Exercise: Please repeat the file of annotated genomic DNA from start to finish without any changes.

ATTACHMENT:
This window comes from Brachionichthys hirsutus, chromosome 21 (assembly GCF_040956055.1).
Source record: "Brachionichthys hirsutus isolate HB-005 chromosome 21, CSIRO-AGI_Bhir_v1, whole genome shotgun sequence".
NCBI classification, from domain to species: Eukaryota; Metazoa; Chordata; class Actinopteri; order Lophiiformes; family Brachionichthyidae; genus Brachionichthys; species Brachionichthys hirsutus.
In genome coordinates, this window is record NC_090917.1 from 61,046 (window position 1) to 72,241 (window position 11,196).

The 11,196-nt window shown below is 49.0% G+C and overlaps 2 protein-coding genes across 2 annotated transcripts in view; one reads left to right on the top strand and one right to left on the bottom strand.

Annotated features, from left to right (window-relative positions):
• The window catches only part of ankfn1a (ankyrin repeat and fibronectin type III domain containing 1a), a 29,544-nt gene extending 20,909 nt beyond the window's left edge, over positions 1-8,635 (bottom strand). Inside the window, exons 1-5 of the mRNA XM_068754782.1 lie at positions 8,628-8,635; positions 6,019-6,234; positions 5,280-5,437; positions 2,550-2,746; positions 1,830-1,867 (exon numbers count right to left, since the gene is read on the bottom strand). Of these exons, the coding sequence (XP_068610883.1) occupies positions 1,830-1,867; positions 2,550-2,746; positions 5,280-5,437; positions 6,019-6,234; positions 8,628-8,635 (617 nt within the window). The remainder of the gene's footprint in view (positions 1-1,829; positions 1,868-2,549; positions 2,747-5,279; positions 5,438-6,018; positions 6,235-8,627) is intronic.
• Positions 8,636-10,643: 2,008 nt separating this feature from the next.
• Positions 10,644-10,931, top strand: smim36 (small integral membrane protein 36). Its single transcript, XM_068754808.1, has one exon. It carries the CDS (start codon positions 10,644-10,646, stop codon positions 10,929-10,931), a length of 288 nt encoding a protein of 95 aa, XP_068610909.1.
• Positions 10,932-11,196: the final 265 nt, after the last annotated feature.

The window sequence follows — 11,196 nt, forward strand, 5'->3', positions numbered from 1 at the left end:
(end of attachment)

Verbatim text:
This window comes from Brachionichthys hirsutus, chromosome 21 (assembly GCF_040956055.1).
Source record: "Brachionichthys hirsutus isolate HB-005 chromosome 21, CSIRO-AGI_Bhir_v1, whole genome shotgun sequence".
NCBI classification, from domain to species: Eukaryota; Metazoa; Chordata; class Actinopteri; order Lophiiformes; family Brachionichthyidae; genus Brachionichthys; species Brachionichthys hirsutus.
In genome coordinates, this window is record NC_090917.1 from 61,046 (window position 1) to 72,241 (window position 11,196).

The 11,196-nt window shown below is 49.0% G+C and overlaps 2 protein-coding genes across 2 annotated transcripts in view; one reads left to right on the top strand and one right to left on the bottom strand.

Annotated features, from left to right (window-relative positions):
• The window catches only part of ankfn1a (ankyrin repeat and fibronectin type III domain containing 1a), a 29,544-nt gene extending 20,909 nt beyond the window's left edge, over positions 1-8,635 (bottom strand). Inside the window, exons 1-5 of the mRNA XM_068754782.1 lie at positions 8,628-8,635; positions 6,019-6,234; positions 5,280-5,437; positions 2,550-2,746; positions 1,830-1,867 (exon numbers count right to left, since the gene is read on the bottom strand). Of these exons, the coding sequence (XP_068610883.1) occupies positions 1,830-1,867; positions 2,550-2,746; positions 5,280-5,437; positions 6,019-6,234; positions 8,628-8,635 (617 nt within the window). The remainder of the gene's footprint in view (positions 1-1,829; positions 1,868-2,549; positions 2,747-5,279; positions 5,438-6,018; positions 6,235-8,627) is intronic.
• Positions 8,636-10,643: 2,008 nt separating this feature from the next.
• Positions 10,644-10,931, top strand: smim36 (small integral membrane protein 36). Its single transcript, XM_068754808.1, has one exon. It carries the CDS (start codon positions 10,644-10,646, stop codon positions 10,929-10,931), a length of 288 nt encoding a protein of 95 aa, XP_068610909.1.
• Positions 10,932-11,196: the final 265 nt, after the last annotated feature.

The window sequence follows — 11,196 nt, forward strand, 5'->3', positions numbered from 1 at the left end: